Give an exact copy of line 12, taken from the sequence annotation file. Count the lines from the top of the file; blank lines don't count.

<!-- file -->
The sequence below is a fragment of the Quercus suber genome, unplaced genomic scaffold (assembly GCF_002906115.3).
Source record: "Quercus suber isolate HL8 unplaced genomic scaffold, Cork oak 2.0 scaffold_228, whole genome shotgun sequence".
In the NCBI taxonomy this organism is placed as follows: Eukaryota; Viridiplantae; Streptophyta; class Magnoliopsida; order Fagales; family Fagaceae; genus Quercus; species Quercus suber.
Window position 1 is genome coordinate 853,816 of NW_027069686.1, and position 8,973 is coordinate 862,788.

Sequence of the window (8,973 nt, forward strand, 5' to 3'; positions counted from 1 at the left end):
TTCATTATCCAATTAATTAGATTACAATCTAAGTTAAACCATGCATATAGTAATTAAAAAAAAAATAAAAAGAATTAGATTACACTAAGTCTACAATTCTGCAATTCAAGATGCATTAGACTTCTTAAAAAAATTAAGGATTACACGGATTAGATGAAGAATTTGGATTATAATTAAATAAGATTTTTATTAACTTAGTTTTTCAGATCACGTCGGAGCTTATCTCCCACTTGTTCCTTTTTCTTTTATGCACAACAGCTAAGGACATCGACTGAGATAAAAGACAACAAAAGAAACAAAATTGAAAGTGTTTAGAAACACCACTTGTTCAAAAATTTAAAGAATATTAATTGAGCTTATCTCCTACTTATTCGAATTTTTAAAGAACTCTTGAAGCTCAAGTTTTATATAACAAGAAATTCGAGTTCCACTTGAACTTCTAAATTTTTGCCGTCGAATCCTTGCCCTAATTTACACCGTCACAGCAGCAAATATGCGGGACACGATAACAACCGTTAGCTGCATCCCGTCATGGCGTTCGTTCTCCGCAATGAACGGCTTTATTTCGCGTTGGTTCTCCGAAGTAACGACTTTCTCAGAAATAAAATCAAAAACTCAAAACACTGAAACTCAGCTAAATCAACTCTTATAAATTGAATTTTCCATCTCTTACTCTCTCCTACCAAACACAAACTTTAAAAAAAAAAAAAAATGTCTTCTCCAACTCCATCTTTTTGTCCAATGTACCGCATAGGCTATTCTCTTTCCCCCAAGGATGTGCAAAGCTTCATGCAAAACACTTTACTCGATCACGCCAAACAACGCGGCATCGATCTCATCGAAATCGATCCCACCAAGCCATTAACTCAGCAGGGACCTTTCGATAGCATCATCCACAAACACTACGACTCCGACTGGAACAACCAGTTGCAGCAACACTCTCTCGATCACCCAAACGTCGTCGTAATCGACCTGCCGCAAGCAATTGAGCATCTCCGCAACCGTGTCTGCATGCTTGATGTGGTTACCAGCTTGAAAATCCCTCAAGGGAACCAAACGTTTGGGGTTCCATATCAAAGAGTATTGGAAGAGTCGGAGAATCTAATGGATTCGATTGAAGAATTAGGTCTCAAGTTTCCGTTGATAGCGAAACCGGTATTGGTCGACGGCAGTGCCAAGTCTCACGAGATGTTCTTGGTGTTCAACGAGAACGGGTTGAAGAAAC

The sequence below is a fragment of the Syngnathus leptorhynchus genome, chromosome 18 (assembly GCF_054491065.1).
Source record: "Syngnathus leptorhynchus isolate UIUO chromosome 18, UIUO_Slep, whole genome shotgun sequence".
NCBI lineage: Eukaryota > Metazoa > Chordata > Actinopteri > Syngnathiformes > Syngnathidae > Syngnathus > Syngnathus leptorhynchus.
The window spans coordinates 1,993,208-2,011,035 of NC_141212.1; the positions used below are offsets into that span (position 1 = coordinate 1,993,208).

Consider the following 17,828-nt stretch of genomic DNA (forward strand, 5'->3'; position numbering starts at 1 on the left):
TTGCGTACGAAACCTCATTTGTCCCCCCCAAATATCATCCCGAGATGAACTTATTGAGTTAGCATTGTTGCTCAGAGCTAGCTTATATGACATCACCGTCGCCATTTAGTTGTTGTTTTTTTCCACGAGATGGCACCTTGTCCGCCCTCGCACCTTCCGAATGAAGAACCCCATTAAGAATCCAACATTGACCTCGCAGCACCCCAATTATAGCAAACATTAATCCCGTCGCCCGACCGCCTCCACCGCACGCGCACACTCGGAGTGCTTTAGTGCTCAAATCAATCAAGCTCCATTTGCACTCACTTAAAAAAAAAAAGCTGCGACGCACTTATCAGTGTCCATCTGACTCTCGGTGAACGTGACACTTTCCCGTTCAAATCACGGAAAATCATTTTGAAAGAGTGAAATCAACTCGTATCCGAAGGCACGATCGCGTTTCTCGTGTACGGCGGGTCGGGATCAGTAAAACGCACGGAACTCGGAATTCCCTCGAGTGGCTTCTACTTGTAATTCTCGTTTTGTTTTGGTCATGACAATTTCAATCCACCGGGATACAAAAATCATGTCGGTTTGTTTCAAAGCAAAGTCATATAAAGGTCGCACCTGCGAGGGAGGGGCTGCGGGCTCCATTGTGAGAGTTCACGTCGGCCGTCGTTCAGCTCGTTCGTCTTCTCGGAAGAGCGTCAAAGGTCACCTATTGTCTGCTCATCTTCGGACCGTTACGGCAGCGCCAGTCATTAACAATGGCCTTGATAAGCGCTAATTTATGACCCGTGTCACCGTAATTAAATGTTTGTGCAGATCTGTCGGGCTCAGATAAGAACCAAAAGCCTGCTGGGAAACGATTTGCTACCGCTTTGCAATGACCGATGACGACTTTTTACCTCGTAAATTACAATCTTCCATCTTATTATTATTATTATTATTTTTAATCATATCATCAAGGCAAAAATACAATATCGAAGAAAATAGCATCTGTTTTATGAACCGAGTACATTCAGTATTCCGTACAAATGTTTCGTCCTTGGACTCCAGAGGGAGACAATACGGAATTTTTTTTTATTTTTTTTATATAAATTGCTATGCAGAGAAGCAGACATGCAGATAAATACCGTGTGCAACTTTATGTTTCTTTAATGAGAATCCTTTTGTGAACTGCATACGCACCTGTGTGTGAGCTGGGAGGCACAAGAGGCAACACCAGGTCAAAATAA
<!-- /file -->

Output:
TTGCGTACGAAACCTCATTTGTCCCCCCCAAATATCATCCCGAGATGAACTTATTGAGTTAGCATTGTTGCTCAGAGCTAGCTTATATGACATCACCGTCGCCATTTAGTTGTTGTTTTTTTCCACGAGATGGCACCTTGTCCGCCCTCGCACCTTCCGAATGAAGAACCCCATTAAGAATCCAACATTGACCTCGCAGCACCCCAATTATAGCAAACATTAATCCCGTCGCCCGACCGCCTCCACCGCACGCGCACACTCGGAGTGCTTTAGTGCTCAAATCAATCAAGCTCCATTTGCACTCACTTAAAAAAAAAAAGCTGCGACGCACTTATCAGTGTCCATCTGACTCTCGGTGAACGTGACACTTTCCCGTTCAAATCACGGAAAATCATTTTGAAAGAGTGAAATCAACTCGTATCCGAAGGCACGATCGCGTTTCTCGTGTACGGCGGGTCGGGATCAGTAAAACGCACGGAACTCGGAATTCCCTCGAGTGGCTTCTACTTGTAATTCTCGTTTTGTTTTGGTCATGACAATTTCAATCCACCGGGATACAAAAATCATGTCGGTTTGTTTCAAAGCAAAGTCATATAAAGGTCGCACCTGCGAGGGAGGGGCTGCGGGCTCCATTGTGAGAGTTCACGTCGGCCGTCGTTCAGCTCGTTCGTCTTCTCGGAAGAGCGTCAAAGGTCACCTATTGTCTGCTCATCTTCGGACCGTTACGGCAGCGCCAGTCATTAACAATGGCCTTGATAAGCGCTAATTTATGACCCGTGTCACCGTAATTAAATGTTTGTGCAGATCTGTCGGGCTCAGATAAGAACCAAAAGCCTGCTGGGAAACGATTTGCTACCGCTTTGCAATGACCGATGACGACTTTTTACCTCGTAAATTACAATCTTCCATCTTATTATTATTATTATTATTTTTAATCATATCATCAAGGCAAAAATACAATATCGAAGAAAATAGCATCTGTTTTATGAACCGAGTACATTCAGTATTCCGTACAAATGTTTCGTCCTTGGACTCCAGAGGGAGACAATACGGAATTTTTTTTTATTTTTTTTATATAAATTGCTATGCAGAGAAGCAGACATGCAGATAAATACCGTGTGCAACTTTATGTTTCTTTAATGAGAATCCTTTTGTGAACTGCATACGCACCTGTGTGTGAGCTGGGAGGCACAAGAGGCAACACCAGGTCAAAATAA